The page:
Are you looking for the perfect no-bean chili? This Texas chili recipe is the ideal option!
It features Texas chili’s classic, smoky flavor without a single bean in sight.
That doesn’t mean it’s lacking, though. Quite the contrary, in fact. It’s packed with hearty beef and spices.
It’ll have your mouth watering and give you those signature cowboy vibes.
Enjoy it on its own or served over macaroni noodles.
No matter how you eat it, I guarantee this Texas chili recipe will hit the spot. And it’s sure to impress even the most experienced cooks.
What Is Texas Chili?
Most people associate Texas chili with two words: no beans.
However, not everyone knows why that’s the case. The explanation is pretty simple.
As we all know, Texas shares a border with Mexico.
Over the years, the two cuisines have borrowed a lot from each other. That’s why we have the beloved Tex-Mex cuisine today.
With that in mind, it’s easy to understand why Texas chili recipes don’t include beans.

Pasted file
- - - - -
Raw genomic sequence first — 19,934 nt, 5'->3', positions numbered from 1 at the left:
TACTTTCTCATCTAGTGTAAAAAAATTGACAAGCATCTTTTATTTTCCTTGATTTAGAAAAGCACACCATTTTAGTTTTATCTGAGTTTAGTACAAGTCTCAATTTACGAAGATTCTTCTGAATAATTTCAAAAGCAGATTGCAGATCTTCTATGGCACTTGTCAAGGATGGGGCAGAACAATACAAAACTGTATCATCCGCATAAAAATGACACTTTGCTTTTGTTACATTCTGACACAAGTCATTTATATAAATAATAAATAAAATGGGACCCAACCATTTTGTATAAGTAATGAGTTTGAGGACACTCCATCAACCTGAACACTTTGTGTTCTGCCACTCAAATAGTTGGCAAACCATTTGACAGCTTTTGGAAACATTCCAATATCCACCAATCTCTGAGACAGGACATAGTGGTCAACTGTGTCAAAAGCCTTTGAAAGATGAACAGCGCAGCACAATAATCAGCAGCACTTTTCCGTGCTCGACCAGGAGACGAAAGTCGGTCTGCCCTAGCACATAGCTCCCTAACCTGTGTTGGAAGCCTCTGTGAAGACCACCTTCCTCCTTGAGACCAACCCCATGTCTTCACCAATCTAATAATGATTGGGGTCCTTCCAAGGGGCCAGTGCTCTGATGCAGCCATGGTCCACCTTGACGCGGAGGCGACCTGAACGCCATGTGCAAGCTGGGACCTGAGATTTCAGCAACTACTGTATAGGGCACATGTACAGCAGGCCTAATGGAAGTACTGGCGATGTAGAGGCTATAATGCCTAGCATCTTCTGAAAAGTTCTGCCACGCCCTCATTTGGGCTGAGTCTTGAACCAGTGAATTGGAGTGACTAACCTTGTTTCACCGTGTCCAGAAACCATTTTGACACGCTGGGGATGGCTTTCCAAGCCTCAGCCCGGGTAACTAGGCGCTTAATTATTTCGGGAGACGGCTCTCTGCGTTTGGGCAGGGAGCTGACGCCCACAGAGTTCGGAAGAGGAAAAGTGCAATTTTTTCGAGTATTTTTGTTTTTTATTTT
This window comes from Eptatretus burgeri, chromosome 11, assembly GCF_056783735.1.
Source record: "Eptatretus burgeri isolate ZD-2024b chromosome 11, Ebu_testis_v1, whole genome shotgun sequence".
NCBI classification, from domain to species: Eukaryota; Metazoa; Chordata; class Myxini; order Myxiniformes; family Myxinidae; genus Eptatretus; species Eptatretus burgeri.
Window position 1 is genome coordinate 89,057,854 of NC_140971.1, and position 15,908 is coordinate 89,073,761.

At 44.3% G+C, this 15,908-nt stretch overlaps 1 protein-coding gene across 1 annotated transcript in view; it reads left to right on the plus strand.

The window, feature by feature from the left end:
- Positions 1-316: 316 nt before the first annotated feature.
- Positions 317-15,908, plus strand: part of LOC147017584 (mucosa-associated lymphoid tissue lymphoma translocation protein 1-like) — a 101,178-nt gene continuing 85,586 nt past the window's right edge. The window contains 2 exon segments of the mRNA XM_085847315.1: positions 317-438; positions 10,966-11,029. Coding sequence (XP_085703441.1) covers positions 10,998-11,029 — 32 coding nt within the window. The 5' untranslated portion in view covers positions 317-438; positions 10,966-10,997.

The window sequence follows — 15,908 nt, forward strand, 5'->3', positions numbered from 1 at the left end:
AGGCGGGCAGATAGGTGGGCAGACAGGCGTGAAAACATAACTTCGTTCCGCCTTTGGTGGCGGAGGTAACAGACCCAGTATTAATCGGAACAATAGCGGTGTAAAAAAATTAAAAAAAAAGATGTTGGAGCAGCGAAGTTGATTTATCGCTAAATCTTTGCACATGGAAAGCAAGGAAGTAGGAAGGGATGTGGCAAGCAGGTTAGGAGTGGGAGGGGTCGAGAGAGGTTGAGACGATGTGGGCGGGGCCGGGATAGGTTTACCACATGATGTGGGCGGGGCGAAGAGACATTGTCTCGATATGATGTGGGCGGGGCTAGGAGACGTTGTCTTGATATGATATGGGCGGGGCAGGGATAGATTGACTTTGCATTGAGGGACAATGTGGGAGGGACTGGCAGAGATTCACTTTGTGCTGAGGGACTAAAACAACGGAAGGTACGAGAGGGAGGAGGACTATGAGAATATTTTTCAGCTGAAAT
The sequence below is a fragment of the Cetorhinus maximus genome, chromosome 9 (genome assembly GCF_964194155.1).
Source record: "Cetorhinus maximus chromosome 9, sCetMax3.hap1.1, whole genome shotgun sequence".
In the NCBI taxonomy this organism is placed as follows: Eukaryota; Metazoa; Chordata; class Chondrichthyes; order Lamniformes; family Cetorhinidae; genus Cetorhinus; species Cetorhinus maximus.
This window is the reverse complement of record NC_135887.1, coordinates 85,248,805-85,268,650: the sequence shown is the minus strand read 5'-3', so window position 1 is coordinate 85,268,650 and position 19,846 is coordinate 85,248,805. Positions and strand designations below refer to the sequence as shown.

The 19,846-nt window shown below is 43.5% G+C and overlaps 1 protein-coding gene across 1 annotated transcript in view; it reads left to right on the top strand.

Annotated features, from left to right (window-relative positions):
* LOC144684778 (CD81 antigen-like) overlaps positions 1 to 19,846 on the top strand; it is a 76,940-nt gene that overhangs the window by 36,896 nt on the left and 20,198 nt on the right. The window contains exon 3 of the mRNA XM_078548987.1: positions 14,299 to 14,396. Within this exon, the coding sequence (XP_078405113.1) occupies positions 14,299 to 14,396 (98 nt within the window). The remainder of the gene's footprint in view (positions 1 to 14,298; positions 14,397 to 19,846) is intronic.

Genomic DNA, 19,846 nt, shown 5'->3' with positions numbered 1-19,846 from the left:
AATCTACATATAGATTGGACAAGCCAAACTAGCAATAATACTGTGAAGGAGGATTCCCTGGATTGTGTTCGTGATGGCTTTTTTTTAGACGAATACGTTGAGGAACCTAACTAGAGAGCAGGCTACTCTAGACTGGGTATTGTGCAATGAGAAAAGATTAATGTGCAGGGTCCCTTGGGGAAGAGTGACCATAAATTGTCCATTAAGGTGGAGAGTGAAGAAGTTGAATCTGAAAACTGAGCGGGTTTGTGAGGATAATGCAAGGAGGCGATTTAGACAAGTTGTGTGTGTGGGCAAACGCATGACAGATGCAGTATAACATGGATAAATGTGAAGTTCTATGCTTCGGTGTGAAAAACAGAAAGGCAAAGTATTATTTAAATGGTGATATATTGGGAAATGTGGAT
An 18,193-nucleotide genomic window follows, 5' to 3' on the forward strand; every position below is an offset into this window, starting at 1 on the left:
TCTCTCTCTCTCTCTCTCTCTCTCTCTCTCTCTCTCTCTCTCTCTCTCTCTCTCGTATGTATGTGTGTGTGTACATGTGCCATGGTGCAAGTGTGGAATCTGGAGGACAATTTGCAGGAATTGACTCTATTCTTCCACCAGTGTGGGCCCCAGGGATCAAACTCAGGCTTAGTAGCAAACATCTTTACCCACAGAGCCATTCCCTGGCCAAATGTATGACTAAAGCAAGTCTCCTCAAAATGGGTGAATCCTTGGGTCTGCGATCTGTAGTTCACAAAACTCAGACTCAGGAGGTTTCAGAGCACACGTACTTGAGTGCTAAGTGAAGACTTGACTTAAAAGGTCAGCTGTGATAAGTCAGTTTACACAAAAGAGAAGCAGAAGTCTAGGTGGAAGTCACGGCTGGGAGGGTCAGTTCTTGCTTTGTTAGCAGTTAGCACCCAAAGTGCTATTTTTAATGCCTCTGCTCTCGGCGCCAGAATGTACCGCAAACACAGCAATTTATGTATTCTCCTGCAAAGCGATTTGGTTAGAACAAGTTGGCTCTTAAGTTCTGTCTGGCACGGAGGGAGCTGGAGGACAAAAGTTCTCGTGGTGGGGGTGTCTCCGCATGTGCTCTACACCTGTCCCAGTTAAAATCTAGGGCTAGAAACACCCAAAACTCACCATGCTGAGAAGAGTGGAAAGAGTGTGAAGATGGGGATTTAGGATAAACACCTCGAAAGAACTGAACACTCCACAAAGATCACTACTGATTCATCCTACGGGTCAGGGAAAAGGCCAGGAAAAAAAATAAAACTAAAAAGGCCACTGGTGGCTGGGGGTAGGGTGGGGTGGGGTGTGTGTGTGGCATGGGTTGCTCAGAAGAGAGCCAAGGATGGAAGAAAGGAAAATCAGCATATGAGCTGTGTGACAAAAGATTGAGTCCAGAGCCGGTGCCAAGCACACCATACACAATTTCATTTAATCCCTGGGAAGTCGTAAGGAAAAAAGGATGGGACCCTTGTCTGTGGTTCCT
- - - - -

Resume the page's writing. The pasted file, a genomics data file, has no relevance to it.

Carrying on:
Texas chili is a Texan version of the Mexican dish chili con carne. (Literally “chiles with meat.”)
That’s why die-hard Texas chili fans will stick to those essential ingredients. (Meat, chiles, and tomatoes.)
This recipe adds a bit more spice and substitutes beef broth for tomatoes.
Even so, it’s classic Texas chili. And it’s not all that different from original chili con carne dishes, just a little more seasoned.
The following is what you’ll need to make Texas chili. You’ll be surprised at how few ingredients there actually are!
- Beef chuck roast. Unlike many chili recipes, you won’t use ground beef. Instead, look for boneless chuck roast, which you cut into cubes.